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Database of Abstracts of Reviews of Effects (DARE): Quality-assessed Reviews [Internet]. York (UK): Centre for Reviews and Dissemination (UK); 1995-.

Database of Abstracts of Reviews of Effects (DARE): Quality-assessed Reviews [Internet].

A meta-analysis of circumferential fusion versus instrumented posterolateral fusion in the lumbar spine

X Han, Y Zhu, C Cui, and Y Wu.

Review published: 2009.

Link to full article: [Journal publisher]

CRD summary

This generally well-conducted review concluded that, for patients undergoing spinal fusion surgery for lumbar spine degenerative disease, circumferential fusion could increase the fusion rate and reduce the reoperation rate compared with instrumented posterolateral fusion, but it also increased the complication rate and blood loss. However, variable patient characteristics and small sample sizes reduce the reliability of the authors' cautious conclusions.

Authors' objectives

To compare the clinical efficacy of circumferential fusion and instrumented posterolateral fusion and to collate the scientific evidence to find a useful fusion method.

Searching

PubMed, Cochrane Central Register of Controlled Trials (CENTRAL) and EMBASE were searched to December 2007 for articles published in English. Search terms were reported. Three key journals were handsearched. Experts in the field were contacted.

Study selection

Randomised controlled trials (RCTs) of instrumented posterolateral fusion and circumferential fusion in adult patients who underwent spinal fusion surgery for degenerative disease of the lumbar spine were eligible for inclusion. Trials had to follow patients up for at least one year after surgery. Patients with acute spinal fracture, infection, tumour, osteoporosis or rheumatoid arthritis were excluded.

The primary outcomes of interest were global assessment of clinical outcomes and complication rate. Secondary outcomes were fusion rate, blood loss, operating time and reoperation time. Trials were excluded if they did not report on at least one relevant outcome.

Included trials compared posterolateral fusion combined with titanium CD-horizon, posterolateral fusion combined with variable screw placement or instrumented posterolateral fusion versus circumferential fusion plus an anterior lumbar interbody fusion Brantigan cage plus posterior instrumentation, posterolateral fusion plus transforaminal lumbar interbody fusion, posterolateral fusion plus posterior lumbar interbody fusion, or posterolateral fusion combined with variable screw placement and interbody fusion. The mean age of patients ranged from 42 to 58.6 years.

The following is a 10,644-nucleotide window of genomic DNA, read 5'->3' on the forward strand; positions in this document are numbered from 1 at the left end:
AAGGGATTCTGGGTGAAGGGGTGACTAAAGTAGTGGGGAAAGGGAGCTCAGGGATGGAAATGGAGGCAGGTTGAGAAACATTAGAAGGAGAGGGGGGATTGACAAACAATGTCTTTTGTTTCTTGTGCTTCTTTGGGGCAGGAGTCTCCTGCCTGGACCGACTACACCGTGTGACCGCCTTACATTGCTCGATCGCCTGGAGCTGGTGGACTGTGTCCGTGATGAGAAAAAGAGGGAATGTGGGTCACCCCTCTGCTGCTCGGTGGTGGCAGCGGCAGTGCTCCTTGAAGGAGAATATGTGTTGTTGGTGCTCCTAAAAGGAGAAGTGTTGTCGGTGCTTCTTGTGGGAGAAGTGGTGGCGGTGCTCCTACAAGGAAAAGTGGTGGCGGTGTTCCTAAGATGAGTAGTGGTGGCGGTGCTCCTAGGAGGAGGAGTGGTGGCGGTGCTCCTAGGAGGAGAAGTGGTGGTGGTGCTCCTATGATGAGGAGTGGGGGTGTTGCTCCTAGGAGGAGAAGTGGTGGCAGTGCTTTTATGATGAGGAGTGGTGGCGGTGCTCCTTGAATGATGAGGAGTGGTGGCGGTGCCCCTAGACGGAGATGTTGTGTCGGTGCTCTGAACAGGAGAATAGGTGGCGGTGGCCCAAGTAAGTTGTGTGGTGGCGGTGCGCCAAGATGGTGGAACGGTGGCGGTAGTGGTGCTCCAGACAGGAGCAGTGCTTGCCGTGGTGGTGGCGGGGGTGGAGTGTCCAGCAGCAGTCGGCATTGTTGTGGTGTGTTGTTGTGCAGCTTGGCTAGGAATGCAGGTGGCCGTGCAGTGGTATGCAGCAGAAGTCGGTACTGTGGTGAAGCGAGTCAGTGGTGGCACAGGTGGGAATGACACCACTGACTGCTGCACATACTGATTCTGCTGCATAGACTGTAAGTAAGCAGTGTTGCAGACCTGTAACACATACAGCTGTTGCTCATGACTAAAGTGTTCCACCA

Two reviewers independently performed study selection; disagreements were resolved by discussion or consultation with a third reviewer.

Assessment of study quality

Two reviewers independently assessed trial quality according to criteria established by Koes et al, using 16 quality items including drop-outs, homogeneity, blinding and intention-to-treat. Each trial was given a score out of 100, with trials scoring more than 60 points deemed best studies. Disagreements between reviewers were resolved by consensus.

Data extraction

Two reviewers independently extracted data on the primary and secondary outcomes, and used the data to calculate odds ratios (OR) or mean differences, together with 95% confidence intervals (CI). Disagreements between reviewers were resolved by consensus.

Methods of synthesis

A random-effects meta-analysis was undertaken to calculate pooled odds ratios or weighted mean differences (WMD), together with 95% confidence intervals. Statistical heterogeneity was assessed using the I2 statistic and X2 test.

Results of the review

Four RCTs were included in the review (n=437 patients), with sample sizes that ranged from 30 to 149 patients. Three trials scored at least 60 of the Koes scale and were deemed best studies; one trial scored 43 points. The main quality issues were small sample sizes and a lack of detail regarding outcome assessor blinding. Length of follow-up ranged from two to five years.